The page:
The Washington Post reported on a “linguistic battle” unfolding between the Trump administration and agency staff, attempting to shape the conversation about climate change, public health, inequities, and other sensitive subjects: “Climate change, for example, has for months presented a linguistic minefield; multiple references to it have been purged repeatedly at the Environmental Protection Agency and the Interior Department. In late summer, the Office of Juvenile Justice and Delinquency Prevention issued a document to employees and contractors bearing a column of words and phrases to be avoided, alongside a column of acceptable alternatives. The one-page "language guidance" document recommends using "all youth" instead of "underserved youth," referring to crime as a "public issue/public concern" rather than a "public health issue/public health concern" and describing young people who commit crimes as "offenders" rather than "system-involved or justice-involved youths," according to a copy of the document obtained by The Washington Post.”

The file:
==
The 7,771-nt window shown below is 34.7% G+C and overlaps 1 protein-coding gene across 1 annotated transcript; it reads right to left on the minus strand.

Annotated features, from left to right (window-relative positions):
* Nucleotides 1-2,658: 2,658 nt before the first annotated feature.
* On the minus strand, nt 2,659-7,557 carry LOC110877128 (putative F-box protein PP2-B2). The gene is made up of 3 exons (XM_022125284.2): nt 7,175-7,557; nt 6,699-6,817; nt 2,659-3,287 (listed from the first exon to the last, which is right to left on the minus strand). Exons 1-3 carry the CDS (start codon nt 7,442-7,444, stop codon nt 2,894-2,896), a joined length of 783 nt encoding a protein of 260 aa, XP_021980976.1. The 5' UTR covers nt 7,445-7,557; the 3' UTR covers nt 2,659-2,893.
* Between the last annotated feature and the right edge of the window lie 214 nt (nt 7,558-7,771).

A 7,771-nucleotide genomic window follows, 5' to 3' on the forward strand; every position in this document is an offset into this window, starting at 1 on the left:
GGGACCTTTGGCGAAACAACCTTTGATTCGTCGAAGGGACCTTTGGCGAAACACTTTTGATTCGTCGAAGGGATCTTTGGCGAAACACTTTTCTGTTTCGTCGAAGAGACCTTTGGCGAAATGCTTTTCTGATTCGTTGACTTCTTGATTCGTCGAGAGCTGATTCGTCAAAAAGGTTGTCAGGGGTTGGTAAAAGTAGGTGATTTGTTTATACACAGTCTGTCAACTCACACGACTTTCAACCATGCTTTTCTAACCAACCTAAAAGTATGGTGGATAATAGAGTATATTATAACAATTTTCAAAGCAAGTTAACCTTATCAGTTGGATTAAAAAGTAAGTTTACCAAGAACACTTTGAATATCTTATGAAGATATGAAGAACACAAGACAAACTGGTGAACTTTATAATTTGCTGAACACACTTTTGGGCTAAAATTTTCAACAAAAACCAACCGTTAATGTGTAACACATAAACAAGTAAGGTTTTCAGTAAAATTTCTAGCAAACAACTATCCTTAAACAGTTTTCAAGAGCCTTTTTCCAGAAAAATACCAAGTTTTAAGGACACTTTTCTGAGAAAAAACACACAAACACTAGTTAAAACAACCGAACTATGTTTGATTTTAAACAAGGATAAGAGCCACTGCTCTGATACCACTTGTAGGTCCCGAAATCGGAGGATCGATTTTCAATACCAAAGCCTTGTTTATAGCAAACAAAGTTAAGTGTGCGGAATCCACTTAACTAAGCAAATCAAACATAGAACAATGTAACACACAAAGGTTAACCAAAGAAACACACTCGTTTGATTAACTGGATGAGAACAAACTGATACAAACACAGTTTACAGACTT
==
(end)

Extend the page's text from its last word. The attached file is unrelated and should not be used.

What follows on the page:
A tax overhaul passed the House and Senate this week (with no Democratic support in either chamber). The bill threatens to exacerbate income inequality in the US, which is associated with a wide range of consequences for physical and mental health, trust and social cohesion, and educational and economic opportunity. According to NYU professor Lily Batchelder, the bill “leaves low- and middle-income workers with even fewer resources to invest in their children, and increases the number of Americans without health insurance… The bill makes the economic playing field even more tilted toward the most fortunate, which means over time the distributional effects of the bill will be even worse than these estimates suggest.” The tax overhaul – which is projected to add over $1 trillion to the deficit – is also likely to be used to justify steep cuts to social programs like Medicaid, Medicare, and Social Security. As the 2018 World Inequality Report, released this week, powerfully shows, “inequality isn’t an economic inevitability, but a political choice — and American policy makers have chosen to accelerate its growth.”